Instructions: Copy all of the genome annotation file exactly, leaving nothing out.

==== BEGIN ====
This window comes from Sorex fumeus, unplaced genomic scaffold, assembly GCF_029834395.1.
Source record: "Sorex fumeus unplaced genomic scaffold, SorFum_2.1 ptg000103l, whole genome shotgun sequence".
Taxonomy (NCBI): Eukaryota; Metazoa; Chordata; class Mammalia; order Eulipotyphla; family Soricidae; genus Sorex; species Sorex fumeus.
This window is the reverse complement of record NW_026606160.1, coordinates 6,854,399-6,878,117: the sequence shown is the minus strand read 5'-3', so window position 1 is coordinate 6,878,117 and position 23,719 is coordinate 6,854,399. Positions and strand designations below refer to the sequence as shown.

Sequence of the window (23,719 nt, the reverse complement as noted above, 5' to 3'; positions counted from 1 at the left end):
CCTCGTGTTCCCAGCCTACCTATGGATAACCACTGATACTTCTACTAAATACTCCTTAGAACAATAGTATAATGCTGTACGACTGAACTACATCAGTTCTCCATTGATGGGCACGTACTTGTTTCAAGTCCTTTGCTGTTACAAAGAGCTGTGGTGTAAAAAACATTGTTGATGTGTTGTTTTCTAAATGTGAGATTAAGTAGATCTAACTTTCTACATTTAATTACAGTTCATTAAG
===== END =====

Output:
This window comes from Sorex fumeus, unplaced genomic scaffold, assembly GCF_029834395.1.
Source record: "Sorex fumeus unplaced genomic scaffold, SorFum_2.1 ptg000103l, whole genome shotgun sequence".
Taxonomy (NCBI): Eukaryota; Metazoa; Chordata; class Mammalia; order Eulipotyphla; family Soricidae; genus Sorex; species Sorex fumeus.
This window is the reverse complement of record NW_026606160.1, coordinates 6,854,399-6,878,117: the sequence shown is the minus strand read 5'-3', so window position 1 is coordinate 6,878,117 and position 23,719 is coordinate 6,854,399. Positions and strand designations below refer to the sequence as shown.

Sequence of the window (23,719 nt, the reverse complement as noted above, 5' to 3'; positions counted from 1 at the left end):
CCTCGTGTTCCCAGCCTACCTATGGATAACCACTGATACTTCTACTAAATACTCCTTAGAACAATAGTATAATGCTGTACGACTGAACTACATCAGTTCTCCATTGATGGGCACGTACTTGTTTCAAGTCCTTTGCTGTTACAAAGAGCTGTGGTGTAAAAAACATTGTTGATGTGTTGTTTTCTAAATGTGAGATTAAGTAGATCTAACTTTCTACATTTAATTACAGTTCATTAAG